Basque Country has a strong culture of cooperatives and employee ownership, which have one defining purpose: protecting workers.
One example is the Mondragón Corporation, which is a vast collection of 96 cooperative enterprises. Its cooperatives employ more than 70,000 people in Spain, making it one of the nation’s largest sources of paychecks. They have annual revenues of more than 12 billion euros ($14.5 billion). The group includes one of the country’s largest grocery chains, Eroski, along with a credit union and manufacturers that export their wares around the planet.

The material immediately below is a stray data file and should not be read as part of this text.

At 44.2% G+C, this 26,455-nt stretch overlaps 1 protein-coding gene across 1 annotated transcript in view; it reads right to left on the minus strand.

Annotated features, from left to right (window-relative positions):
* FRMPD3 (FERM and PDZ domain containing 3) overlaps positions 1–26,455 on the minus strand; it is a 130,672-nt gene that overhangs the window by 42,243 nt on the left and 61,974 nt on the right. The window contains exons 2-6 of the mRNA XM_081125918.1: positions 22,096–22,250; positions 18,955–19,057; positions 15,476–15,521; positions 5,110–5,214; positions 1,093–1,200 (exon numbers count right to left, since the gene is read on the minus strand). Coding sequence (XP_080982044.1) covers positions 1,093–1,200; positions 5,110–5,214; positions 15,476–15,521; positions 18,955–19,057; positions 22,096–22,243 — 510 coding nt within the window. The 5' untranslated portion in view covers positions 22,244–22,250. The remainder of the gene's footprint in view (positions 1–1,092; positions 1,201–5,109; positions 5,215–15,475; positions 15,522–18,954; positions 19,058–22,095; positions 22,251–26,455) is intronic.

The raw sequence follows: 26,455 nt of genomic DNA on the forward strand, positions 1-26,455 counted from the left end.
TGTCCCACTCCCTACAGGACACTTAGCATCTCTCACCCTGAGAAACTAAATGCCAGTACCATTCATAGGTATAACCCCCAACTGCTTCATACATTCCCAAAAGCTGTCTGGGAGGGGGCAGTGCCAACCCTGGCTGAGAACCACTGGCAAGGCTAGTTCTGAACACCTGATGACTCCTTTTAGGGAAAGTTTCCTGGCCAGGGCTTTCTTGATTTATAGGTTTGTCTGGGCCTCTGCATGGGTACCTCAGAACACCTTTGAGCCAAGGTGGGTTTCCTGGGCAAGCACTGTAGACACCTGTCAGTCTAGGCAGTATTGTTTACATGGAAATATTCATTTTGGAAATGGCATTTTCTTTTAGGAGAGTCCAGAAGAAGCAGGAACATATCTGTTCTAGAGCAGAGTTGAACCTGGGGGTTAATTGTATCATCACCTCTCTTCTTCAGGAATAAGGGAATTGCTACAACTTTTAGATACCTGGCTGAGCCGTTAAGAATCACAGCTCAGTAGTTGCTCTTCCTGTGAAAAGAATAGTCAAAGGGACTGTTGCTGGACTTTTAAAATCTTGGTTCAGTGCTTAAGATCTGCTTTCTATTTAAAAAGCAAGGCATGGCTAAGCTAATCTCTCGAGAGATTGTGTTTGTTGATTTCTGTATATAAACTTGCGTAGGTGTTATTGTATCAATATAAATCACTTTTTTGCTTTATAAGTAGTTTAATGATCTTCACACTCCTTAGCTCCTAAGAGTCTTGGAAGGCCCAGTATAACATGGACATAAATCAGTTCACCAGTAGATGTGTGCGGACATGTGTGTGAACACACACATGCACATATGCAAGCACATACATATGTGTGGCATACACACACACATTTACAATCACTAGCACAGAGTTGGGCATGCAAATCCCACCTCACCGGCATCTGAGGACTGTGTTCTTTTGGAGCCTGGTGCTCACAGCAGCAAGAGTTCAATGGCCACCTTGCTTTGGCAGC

Most of its workers are partners, meaning they own the company. Though the 96 cooperatives of the Mondragón Corporation must produce profits to stay in business — as any company does — these businesses have been engineered not to lavish dividends on shareholders or shower stock options on executives, but to preserve paychecks.
In the town of Mondragón, the cooperatives trace their origins to the wreckage of the Spanish Civil War in the early 1940s, when a priest, José M. Arizmendiarrieta, arrived in the area bearing unorthodox ideas about economic betterment. The priest viewed cooperative principles as the key to lifting living standards.
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